What Does Deflation Look Like?
September 11, 1998
Falling prices must be persistent, dropping over two or more quarters, to be considered deflation, economists point out.
- If deflation is triggered by increased productivity, it can be beneficial -- increasing consumers' purchasing power, improving real incomes and earnings and leading to lower interest rates.
- But if deflation is caused by a fall-off in demand, watch out -- because that will reduce corporate profits, leading to layoffs and reduced spending.
- Between 1865 and 1899, average prices dropped by 45 percent because productivity was exploding.
- But between 1929 and 1933 -- while the money supply was shrinking by one-third -- the nation was enveloped by the Great Depression with falling demand and unprecedented joblessness.
Economists such as American Scandia's Lawrence Kudlow fear the U.S. may be entering a period of deflation caused by too tight a money supply. They note that commodities prices -- especially gold -- have plummeted in recent months, profits aren't looking good and economic growth has slowed. Such economists are calling for the Federal Reserve to lower interest rates and loosen its grip on the money supply.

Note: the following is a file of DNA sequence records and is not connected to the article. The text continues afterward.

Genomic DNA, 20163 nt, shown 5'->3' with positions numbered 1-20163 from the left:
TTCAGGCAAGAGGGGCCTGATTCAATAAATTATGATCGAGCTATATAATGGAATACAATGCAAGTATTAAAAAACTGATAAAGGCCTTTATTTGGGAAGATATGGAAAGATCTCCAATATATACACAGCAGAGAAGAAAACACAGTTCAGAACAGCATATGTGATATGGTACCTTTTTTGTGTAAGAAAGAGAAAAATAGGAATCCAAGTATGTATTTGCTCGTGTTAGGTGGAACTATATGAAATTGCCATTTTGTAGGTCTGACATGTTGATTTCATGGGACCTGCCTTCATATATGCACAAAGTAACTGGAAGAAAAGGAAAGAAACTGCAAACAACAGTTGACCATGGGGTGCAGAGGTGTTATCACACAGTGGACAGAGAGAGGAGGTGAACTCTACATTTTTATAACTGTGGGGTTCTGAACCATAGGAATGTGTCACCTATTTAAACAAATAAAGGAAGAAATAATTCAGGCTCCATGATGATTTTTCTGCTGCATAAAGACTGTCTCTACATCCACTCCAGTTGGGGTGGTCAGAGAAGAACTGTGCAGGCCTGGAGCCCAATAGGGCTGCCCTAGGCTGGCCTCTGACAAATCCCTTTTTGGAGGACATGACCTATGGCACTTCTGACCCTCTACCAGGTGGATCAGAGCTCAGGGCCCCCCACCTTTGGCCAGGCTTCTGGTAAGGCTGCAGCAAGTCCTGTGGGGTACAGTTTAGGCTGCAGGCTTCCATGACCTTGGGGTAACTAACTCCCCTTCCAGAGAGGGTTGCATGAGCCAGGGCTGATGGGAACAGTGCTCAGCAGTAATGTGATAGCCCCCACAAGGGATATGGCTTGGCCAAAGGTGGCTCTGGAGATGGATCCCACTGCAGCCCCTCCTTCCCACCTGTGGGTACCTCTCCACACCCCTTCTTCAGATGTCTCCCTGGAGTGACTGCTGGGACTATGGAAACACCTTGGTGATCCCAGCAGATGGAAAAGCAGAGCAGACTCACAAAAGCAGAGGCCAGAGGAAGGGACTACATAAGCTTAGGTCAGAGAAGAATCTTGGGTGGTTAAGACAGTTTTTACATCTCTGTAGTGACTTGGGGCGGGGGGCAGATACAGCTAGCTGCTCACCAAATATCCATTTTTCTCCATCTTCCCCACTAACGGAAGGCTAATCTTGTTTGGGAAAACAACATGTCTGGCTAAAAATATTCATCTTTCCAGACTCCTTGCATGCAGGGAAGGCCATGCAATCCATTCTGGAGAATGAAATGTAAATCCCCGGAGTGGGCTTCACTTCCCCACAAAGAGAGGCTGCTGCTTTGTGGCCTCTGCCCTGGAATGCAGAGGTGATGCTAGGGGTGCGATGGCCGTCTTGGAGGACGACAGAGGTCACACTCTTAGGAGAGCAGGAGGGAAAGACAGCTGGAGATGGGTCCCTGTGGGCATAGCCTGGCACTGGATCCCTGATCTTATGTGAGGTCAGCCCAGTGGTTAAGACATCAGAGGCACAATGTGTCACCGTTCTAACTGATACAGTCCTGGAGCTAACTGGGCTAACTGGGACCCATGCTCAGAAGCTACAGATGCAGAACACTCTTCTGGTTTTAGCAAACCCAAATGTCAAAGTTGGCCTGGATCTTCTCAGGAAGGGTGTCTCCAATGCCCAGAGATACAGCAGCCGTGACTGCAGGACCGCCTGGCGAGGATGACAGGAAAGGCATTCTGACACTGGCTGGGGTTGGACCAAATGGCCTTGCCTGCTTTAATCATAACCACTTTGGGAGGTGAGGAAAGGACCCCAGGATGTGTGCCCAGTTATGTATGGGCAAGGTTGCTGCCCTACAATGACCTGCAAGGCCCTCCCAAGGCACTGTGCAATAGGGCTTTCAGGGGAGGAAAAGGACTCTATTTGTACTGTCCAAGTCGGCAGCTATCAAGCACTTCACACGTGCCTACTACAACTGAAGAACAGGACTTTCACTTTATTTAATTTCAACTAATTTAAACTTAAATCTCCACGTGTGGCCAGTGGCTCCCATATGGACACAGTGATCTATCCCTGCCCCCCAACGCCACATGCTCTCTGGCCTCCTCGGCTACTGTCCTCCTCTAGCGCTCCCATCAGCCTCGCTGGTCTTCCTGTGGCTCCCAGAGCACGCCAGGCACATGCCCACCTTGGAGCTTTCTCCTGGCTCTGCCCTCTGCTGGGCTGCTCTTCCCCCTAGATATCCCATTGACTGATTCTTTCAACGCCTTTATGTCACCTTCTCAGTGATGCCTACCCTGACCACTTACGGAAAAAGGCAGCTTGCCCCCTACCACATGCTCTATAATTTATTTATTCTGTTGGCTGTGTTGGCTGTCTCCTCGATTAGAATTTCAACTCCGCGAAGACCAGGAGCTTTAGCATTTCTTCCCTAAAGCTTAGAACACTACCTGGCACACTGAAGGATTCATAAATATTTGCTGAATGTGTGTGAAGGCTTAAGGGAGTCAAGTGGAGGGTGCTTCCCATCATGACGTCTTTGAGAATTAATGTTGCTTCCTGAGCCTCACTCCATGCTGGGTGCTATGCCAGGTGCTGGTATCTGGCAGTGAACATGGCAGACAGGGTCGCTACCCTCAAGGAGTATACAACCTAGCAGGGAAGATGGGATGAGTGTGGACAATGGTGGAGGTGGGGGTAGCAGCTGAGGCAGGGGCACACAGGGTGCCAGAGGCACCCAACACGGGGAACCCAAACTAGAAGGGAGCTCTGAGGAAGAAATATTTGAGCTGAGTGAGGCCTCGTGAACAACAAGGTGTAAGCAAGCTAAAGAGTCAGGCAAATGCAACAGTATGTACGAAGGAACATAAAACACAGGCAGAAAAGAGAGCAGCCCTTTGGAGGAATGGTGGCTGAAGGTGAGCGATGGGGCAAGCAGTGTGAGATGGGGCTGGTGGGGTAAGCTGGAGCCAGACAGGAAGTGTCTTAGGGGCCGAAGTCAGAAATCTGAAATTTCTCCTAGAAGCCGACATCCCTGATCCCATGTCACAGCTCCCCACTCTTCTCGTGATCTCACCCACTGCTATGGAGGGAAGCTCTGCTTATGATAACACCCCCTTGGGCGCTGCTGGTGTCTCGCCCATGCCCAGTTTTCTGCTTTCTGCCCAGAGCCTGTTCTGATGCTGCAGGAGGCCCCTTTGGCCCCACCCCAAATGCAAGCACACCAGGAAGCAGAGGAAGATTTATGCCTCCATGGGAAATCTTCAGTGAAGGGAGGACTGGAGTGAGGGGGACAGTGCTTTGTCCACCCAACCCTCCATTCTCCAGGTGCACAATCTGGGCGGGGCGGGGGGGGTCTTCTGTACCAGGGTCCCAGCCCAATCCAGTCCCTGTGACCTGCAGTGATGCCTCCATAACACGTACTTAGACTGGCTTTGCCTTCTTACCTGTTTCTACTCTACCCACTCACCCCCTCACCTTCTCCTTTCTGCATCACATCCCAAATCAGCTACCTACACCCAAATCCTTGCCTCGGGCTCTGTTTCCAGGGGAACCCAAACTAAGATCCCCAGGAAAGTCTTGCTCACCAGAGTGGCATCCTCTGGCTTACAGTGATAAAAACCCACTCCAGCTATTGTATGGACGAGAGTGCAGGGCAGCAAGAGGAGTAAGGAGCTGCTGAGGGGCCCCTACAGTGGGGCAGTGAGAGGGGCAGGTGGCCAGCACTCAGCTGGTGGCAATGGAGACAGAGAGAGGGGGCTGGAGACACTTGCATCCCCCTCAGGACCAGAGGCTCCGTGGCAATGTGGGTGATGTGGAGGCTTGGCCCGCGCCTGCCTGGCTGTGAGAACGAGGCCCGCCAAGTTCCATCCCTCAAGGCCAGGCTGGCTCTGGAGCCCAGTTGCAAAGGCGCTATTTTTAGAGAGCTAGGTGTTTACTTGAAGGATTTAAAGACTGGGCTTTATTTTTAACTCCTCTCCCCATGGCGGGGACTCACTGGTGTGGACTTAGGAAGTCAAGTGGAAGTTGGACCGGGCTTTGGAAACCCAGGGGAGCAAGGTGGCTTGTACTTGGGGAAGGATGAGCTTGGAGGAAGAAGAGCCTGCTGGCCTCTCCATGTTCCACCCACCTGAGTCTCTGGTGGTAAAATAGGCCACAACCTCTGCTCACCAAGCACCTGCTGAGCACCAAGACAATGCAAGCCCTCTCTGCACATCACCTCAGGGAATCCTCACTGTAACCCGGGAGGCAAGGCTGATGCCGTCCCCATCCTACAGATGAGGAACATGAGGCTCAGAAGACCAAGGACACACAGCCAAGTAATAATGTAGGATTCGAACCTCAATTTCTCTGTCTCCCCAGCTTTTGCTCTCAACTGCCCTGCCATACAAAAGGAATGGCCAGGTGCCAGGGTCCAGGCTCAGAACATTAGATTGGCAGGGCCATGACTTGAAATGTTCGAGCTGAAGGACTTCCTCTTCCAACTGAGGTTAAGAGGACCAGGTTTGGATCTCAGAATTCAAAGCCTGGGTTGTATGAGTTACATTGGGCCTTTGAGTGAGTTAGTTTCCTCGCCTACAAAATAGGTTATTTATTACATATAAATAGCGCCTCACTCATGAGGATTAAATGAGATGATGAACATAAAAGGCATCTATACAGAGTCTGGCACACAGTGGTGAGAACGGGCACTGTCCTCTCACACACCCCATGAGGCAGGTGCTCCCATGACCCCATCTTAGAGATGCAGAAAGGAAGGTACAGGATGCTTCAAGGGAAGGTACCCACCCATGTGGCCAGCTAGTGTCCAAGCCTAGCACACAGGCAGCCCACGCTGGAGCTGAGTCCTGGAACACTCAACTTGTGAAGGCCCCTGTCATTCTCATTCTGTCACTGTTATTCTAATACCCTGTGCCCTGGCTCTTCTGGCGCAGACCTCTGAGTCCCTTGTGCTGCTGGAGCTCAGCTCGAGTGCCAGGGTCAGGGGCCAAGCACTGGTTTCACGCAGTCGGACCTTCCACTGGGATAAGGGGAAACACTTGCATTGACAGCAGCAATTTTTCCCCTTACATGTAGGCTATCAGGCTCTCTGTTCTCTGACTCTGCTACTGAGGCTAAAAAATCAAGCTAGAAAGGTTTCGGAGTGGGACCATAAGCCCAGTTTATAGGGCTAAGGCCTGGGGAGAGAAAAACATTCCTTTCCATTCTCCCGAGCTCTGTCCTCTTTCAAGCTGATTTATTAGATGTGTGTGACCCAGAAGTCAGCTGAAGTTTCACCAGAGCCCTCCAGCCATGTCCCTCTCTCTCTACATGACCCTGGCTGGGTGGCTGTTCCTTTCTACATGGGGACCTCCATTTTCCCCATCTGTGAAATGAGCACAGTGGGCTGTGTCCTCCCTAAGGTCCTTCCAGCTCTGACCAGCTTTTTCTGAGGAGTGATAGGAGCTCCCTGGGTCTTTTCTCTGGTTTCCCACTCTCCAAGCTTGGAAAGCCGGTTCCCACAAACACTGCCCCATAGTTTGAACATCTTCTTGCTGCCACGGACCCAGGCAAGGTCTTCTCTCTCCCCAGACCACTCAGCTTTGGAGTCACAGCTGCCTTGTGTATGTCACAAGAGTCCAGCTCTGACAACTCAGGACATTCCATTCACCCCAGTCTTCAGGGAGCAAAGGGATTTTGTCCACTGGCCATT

But another school of economic thought contends that inflation is still the greater risk. They point out that general prices -- as measured by the CPI -- haven't been falling, but continue to rise, although at a slower rate. They also argue that the money supply may be growing too fast.
Source: Charles Oliver, "Deflation: The Next Economic Debate," Investor's Business Daily, September 11, 1998.
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